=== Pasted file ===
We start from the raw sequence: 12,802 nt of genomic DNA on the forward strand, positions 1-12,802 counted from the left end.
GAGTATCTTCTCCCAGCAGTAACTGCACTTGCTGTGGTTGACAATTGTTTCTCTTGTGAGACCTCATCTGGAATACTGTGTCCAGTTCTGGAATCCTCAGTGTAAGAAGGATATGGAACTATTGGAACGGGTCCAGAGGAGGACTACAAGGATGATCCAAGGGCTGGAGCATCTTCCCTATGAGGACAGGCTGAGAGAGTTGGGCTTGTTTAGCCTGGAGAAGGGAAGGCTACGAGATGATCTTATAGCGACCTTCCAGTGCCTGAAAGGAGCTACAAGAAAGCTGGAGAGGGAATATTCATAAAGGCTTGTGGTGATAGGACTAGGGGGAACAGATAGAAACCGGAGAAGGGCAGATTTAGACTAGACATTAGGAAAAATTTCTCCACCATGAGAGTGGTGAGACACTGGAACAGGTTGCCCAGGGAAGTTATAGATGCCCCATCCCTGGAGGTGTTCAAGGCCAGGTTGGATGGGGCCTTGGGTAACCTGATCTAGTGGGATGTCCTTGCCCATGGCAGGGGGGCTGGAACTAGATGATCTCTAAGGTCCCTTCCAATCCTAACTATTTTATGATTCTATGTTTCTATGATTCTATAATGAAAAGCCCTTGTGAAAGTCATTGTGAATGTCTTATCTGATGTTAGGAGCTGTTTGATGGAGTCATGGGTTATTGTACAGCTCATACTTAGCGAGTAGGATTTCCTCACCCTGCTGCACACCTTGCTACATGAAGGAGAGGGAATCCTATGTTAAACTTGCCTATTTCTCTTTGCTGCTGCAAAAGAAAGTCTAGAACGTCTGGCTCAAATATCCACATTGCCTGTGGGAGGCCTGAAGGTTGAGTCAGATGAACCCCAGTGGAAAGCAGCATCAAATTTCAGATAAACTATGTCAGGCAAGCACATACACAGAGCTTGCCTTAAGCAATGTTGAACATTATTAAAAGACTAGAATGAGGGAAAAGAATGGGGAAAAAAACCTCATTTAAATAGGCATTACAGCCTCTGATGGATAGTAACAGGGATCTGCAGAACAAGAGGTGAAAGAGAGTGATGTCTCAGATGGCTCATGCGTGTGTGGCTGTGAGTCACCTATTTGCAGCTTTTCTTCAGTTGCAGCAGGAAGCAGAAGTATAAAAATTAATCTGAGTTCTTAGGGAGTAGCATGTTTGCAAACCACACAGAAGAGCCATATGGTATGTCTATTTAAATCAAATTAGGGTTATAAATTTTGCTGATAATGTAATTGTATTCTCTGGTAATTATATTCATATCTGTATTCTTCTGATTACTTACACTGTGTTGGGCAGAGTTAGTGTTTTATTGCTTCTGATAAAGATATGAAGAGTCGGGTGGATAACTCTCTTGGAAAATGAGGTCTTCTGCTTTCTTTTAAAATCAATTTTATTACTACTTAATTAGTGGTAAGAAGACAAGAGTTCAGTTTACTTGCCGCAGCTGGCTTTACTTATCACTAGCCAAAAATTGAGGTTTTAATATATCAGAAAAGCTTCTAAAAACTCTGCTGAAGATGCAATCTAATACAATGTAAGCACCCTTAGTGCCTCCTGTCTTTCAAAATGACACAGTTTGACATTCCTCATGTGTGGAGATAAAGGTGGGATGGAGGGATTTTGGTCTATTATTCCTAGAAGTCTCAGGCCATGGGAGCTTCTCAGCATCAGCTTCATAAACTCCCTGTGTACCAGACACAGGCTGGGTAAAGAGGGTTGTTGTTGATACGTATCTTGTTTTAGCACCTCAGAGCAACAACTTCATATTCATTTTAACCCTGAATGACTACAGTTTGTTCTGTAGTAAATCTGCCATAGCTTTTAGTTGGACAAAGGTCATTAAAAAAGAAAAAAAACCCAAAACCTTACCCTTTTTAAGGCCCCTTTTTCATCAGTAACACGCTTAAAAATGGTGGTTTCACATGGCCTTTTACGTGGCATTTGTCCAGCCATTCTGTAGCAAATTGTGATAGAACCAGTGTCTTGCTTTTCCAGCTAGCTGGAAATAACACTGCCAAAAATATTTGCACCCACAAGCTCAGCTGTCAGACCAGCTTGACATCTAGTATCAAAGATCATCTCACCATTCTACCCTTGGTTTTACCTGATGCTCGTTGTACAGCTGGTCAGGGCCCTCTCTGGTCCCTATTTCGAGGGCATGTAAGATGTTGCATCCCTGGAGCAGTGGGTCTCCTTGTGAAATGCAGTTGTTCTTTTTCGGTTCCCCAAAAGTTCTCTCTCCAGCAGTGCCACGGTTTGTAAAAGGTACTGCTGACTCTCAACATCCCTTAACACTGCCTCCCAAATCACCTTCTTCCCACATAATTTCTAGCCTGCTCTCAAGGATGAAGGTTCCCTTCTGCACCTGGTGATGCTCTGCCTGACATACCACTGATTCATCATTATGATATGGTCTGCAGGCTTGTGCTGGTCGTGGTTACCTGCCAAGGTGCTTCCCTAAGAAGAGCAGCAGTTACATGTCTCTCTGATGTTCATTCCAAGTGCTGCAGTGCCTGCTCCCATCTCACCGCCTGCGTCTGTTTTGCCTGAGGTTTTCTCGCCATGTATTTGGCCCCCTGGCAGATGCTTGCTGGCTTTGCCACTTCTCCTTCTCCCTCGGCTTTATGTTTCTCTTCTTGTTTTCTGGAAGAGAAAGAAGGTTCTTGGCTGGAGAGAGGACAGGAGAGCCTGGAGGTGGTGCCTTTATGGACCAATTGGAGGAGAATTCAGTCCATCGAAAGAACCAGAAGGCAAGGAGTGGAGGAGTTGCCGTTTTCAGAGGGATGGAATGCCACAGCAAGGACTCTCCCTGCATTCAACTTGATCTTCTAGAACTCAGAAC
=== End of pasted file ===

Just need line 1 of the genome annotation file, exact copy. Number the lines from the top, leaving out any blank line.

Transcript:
We start from the raw sequence: 12,802 nt of genomic DNA on the forward strand, positions 1-12,802 counted from the left end.